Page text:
Global, 22 July 2023 (TDI): The United Nations annually observes the International Day Commemorating the Victims of Acts of Violence Based on Religion or Belief on August 22. This date was formally established by the UN General Assembly in 2019 through resolution A/RES/73/296.

The resolution acknowledges the growing global concern over incidents of antisemitism, anti-Christianism, Islamophobia, and violence directed at various religious groups.

Religious minorities across the world confront a persistent and distressing array of challenges, including discrimination, persecution, and acts of terror.

The Pew Research Center’s data from 2018 illuminates the grim reality: religious group harassment was reported in over 90% of countries during that year.

The impact is particularly pronounced in regions such as Asia and the Middle East and North Africa (MENA).

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 The Global Terrorism Database (GTD) underscores the grave threat posed by religiously-motivated violence.

The year 2019 witnessed nearly 8,500 terrorist attacks globally, causing the loss of over 20,300 lives. This tragic toll includes both the perpetrators, numbering 5,460, and the victims, tallying 14,840.

The proliferation of social media has facilitated the rapid dissemination of religious hatred and extremist ideologies.

Leading platforms such as Facebook, Twitter, and YouTube have faced criticism for enabling the spread of hate speech and extremist content, perpetuating a cycle of intolerance.

Tragic Historical Episodes

Throughout history, religious persecution has inflicted deep wounds upon individuals and groups.

Acts of violence and harassment driven by religious prejudice have cast a long shadow. Among the most agonizing episodes, the Holocaust stands out, where 6 million Jews were systematically exterminated under the Nazi regime.

Death camps were the centre of the Nazi Holocaust

Similarly distressing is the more recent Yazidi genocide in Iraq under ISIS, starting in 2014.

In the present day, stories of resilience continue to unfold across various regions.

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In Myanmar, Rohingya Muslims grapple with the consequences of military crackdowns, which resulted in the loss of over 24,000 lives and the displacement of 700,000 to Bangladesh in 2017.

The persecution faced by Rohingya Muslims in Myanmar

Coptic Christians in Egypt confront the repeated church bombings and attacks, painting a stark picture of targeted violence.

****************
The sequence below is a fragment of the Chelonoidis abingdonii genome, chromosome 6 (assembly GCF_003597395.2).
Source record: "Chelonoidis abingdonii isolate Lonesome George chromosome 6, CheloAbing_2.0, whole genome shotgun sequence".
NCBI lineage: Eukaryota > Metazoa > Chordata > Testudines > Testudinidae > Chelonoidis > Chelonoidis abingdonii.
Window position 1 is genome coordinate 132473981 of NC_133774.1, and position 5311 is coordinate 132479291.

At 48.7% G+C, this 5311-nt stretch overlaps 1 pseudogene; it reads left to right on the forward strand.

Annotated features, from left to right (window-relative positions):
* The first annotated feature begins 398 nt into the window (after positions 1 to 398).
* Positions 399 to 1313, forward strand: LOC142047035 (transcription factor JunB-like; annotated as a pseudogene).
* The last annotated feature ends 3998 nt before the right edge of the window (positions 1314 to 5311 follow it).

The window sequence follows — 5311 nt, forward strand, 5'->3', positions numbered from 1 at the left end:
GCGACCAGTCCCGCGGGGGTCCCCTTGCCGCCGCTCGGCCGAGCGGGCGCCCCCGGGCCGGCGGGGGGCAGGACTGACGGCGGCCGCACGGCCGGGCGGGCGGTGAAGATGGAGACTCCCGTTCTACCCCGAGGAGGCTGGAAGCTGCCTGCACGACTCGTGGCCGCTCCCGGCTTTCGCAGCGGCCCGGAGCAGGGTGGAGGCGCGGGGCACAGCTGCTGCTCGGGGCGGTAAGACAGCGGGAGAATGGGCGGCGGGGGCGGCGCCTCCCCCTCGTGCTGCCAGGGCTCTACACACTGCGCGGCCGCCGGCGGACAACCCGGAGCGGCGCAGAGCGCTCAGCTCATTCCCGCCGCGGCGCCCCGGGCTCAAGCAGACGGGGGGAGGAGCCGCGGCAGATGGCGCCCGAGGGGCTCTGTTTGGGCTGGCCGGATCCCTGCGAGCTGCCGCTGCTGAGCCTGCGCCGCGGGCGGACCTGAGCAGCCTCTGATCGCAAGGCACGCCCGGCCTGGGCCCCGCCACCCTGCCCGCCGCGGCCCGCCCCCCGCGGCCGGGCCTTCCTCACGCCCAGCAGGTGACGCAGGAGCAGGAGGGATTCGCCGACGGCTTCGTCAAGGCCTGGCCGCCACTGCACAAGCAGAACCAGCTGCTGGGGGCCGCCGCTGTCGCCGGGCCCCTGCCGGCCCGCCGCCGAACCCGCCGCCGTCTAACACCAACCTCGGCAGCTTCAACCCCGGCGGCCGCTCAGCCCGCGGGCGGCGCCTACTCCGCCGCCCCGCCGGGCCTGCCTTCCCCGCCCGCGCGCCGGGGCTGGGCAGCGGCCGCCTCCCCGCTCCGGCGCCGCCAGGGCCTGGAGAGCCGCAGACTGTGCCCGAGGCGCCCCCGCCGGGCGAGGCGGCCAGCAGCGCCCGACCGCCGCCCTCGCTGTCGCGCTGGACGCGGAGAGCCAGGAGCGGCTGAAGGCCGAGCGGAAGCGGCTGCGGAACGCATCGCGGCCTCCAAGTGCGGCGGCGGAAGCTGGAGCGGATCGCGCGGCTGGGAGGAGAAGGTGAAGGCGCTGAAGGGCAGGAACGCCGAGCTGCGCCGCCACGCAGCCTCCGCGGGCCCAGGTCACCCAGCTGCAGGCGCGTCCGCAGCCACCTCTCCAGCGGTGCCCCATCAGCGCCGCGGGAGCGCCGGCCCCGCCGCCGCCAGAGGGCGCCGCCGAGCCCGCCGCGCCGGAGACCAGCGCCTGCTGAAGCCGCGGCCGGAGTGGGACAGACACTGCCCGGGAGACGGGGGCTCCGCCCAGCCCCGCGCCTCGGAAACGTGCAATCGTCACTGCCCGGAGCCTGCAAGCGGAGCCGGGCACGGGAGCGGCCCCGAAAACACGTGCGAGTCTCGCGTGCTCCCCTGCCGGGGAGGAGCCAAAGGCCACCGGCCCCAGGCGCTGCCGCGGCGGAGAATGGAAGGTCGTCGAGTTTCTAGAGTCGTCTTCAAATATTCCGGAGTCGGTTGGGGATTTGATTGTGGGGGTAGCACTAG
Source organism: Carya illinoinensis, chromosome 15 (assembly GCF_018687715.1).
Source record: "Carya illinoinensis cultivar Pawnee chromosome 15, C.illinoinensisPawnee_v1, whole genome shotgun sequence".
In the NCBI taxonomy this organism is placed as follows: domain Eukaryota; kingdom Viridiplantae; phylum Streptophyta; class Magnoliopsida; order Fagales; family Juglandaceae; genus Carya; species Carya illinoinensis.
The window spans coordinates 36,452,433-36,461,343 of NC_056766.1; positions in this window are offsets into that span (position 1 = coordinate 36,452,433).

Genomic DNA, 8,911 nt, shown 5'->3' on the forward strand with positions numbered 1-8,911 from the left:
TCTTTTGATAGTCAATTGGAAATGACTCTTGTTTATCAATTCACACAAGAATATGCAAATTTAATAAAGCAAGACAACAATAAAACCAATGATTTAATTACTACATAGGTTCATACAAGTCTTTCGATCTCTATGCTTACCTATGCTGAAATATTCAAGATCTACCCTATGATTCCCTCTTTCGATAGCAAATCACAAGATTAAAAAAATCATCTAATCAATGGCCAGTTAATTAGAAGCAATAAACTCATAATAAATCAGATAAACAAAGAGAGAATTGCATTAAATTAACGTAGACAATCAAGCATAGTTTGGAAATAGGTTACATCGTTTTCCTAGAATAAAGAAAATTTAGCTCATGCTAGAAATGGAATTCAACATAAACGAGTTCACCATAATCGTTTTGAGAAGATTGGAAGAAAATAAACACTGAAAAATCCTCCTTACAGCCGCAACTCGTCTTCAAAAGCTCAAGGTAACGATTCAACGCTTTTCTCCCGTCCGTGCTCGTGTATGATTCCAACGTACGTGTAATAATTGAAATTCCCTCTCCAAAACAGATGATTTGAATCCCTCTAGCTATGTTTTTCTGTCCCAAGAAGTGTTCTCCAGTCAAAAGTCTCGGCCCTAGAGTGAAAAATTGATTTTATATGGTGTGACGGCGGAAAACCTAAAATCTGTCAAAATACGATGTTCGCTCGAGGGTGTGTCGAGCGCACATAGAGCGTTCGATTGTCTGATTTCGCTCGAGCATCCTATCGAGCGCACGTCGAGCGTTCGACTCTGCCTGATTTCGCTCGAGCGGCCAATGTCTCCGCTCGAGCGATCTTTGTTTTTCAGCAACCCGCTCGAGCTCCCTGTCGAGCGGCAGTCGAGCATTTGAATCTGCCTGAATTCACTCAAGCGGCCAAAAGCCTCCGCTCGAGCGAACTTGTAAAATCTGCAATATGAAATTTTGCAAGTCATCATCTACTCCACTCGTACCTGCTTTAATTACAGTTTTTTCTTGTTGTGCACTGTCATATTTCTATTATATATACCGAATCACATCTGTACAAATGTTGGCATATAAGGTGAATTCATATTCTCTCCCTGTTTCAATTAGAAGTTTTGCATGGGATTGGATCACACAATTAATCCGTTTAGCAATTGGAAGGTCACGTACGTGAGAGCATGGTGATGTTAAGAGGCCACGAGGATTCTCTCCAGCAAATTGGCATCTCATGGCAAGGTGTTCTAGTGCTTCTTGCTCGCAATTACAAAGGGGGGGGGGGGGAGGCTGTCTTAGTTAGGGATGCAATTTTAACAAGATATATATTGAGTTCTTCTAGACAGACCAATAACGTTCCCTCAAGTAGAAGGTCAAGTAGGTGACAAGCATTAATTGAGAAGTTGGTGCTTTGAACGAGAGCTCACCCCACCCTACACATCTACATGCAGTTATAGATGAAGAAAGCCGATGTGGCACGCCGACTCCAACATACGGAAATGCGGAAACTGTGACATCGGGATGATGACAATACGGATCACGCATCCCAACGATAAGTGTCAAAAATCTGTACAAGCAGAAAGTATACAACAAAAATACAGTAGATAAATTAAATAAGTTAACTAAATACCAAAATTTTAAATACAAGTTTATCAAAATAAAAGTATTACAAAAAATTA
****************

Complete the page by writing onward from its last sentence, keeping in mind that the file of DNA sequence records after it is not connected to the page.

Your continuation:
Moreover, the US Commission on International Religious Freedom report highlights India’s complex religious landscape. It signals a distressing deterioration of religious tolerance and a surge in violations of religious freedom since 2014.

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The rise of anti-Muslim violence, linked to the Hindutva ideology, has placed citizens with different beliefs at a disadvantage. Muslims and Dalits experience exacerbated residential segregation and discrimination in urban areas.

Behind these statistics lie many heartbreaking personal stories of those impacted.

Desecration of the Holy Quran in Europe has especially become a norm recently. The instances include public Quran burnings held in the Netherlands in December 2022 and in Sweden and Denmark in 2023.

Such Islamophobic acts resulted in outrage and protests worldwide, underscoring the deep wounds caused by the desecration of religious beliefs.

The instances described above reflect the kind of acts of religious intolerance and provocation that the International Day Commemorating the Victims of Religious Violence aims to raise awareness about and condemn.

Antonio Guterres Urges to Stamp-out Intolerance

UN Secretary-General António Guterres commemorates the International Day honouring victims of faith-based violence by calling for global action to stamp out religious intolerance and hate speech.

He notes religious minorities worldwide still face discrimination, threats, and attacks, often incited by hate speech online and offline.

Guterres pays tribute to victims and urges governments, tech companies, and leaders to combat hate, protect minorities, and support the UN in developing the Code of Conduct for Information Integrity on Digital Platforms before the upcoming Future Summit next year to address hate speech online.

He also emphasizes the need to build a more inclusive, peaceful world that respects religious freedom and celebrates diversity.

European Union Pledges to Defend Religous Freedom

On the International Day Commemorating Victims of Violence Based on Religion or Belief, the European Union honours those who have suffered from persecution and discrimination due to their faith.

The European Union calls on all states to fully respect and safeguard religious liberty, protect vulnerable groups, and prosecute perpetrators of religious violence and discrimination.

It also underscores that freedom of religion and expression are interdependent, universal rights.

To defend these freedoms, the EU pledges to utilize all tools at its disposal including cooperation with the United Nations, providing support to civil society organizations, and standing with human rights defenders worldwide.

Türkiye Emphasizes Combating Islamophobia

The Republic of Türkiye strongly condemned all racism, xenophobia, and violence targeting people for their religious beliefs or identities in its statement marking this international day.

Turkey further called for the international community to come together against these violations of human rights and democratic principles, which threaten social cohesion worldwide.

Underscoring an urgent need to address the underlying causes of intolerance and hate crimes, Turkey specifically emphasized the importance of combating Islamophobia.

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